September 14, 2022
What Matters Now in Washington:
- With passage of Inflation Reduction Act, major pieces of Biden’s agenda on climate and health care become law. More…
- While some progress has been made to develop spending bills for Fiscal Year (FY) 2023, a short-term stopgap is likely needed to prevent a government shutdown. More…
- Earlier this summer, Congress passed the most significant bipartisan legislation to combat gun violence in more than 20 years. More…
- Find new funding opportunities, research findings, and more below. More…
- PPC members authored policy commentaries in Pediatric Research exploring the intersections of child health policy, advocacy, and pediatric research. More…
- See articles we’re reading. More…
Biden Signs Inflation Reduction Act, Notching Key Victory on Drug Pricing, Climate Change Ahead of Midterms. After months of failed attempts, congressional Democrats finally passed ambitious budget reconciliation legislation making good on long-held campaign promises to take action on climate change and lower prescription drug prices in early August. The party-line vote came after Senate Majority Leader Chuck Schumer (D-N.Y.) reached a surprise deal in late July with Sen. Joe Manchin (D-W.Va.), a key holdout whose support was necessary to pass the legislation, long after many had assumed a package was dead.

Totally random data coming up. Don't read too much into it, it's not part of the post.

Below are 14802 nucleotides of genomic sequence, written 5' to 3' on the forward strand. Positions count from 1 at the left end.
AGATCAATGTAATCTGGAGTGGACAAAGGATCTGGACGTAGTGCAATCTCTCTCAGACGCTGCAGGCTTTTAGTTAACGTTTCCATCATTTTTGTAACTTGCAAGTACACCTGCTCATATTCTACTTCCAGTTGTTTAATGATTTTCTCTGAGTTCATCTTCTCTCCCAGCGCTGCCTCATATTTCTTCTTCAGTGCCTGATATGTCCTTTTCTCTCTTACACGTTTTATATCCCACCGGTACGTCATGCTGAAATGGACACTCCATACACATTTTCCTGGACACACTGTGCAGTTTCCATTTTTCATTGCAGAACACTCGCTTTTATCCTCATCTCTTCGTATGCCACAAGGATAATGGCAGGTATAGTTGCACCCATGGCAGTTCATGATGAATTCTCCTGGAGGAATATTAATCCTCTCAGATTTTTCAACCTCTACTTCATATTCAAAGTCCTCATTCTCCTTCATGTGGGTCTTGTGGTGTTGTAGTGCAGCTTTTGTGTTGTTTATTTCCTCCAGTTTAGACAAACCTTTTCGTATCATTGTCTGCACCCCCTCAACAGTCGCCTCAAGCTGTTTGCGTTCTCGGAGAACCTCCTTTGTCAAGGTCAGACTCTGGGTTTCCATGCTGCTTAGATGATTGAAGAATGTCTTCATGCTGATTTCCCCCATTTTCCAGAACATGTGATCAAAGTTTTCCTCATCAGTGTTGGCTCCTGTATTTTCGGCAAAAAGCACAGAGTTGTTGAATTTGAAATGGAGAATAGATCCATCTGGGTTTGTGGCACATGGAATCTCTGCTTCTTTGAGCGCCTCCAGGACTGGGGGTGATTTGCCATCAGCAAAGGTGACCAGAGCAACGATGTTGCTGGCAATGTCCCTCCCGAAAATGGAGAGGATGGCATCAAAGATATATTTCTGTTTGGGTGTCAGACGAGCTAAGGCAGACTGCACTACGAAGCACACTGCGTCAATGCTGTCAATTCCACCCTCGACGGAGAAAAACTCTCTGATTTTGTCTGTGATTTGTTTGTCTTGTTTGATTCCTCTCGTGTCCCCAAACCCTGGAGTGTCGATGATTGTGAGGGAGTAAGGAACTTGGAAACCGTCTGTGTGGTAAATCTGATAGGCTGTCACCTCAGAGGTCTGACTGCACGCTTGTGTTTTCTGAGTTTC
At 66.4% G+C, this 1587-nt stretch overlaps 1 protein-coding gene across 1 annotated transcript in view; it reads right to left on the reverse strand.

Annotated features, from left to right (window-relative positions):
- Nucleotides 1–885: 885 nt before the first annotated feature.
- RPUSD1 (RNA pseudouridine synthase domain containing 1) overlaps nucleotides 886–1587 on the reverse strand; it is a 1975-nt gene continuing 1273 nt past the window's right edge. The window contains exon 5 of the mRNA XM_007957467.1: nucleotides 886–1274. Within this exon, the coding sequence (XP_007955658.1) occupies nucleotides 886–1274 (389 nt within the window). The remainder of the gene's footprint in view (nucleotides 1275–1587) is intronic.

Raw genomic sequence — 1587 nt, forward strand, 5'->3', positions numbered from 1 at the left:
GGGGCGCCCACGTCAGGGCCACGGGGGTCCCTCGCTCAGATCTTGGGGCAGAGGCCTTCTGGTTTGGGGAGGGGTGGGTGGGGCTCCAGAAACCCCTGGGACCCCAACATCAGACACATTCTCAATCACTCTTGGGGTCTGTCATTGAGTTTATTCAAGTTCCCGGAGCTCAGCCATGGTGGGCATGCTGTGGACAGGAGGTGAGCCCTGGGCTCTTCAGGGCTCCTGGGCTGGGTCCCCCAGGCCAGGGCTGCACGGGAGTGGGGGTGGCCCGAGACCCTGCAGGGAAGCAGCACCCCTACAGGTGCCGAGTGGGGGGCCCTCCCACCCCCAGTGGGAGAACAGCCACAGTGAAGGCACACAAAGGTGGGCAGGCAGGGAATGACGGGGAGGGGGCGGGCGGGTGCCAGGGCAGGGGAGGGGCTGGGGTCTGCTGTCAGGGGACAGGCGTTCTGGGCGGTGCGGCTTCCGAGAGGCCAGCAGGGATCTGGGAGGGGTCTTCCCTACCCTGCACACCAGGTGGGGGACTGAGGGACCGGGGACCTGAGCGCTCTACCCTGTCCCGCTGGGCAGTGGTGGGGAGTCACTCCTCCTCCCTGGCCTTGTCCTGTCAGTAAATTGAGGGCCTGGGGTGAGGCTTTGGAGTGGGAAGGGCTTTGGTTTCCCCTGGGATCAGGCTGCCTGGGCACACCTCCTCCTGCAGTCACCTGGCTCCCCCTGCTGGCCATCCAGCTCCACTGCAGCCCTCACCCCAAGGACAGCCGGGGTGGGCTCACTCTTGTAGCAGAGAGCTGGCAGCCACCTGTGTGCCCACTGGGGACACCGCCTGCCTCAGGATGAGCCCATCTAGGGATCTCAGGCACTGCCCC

The Inflation Reduction Act (IRA), as the legislation is known, consists primarily of three major components to reduce health care costs, combat climate change, and reduce the federal budget deficit. Most prominently, the legislation allows Medicare to negotiate the cost of certain high-cost prescription drugs beginning in 2026, though the federal government would be limited to negotiating the cost of 20 drugs in total by the year 2029. The provision is expected to save the federal government more than $100 billion over a decade. Negotiated prices will not apply to those on private health insurance, despite attempts by Democrats to do so. Furthermore, out-of-pocket prescription drug costs for Medicare enrollees will also be capped at $2,000 per year, and the legislation extends enhanced premium tax credits for health insurance coverage purchased through the Affordable Care Act marketplaces, originally provided by the American Rescue Plan, for three years.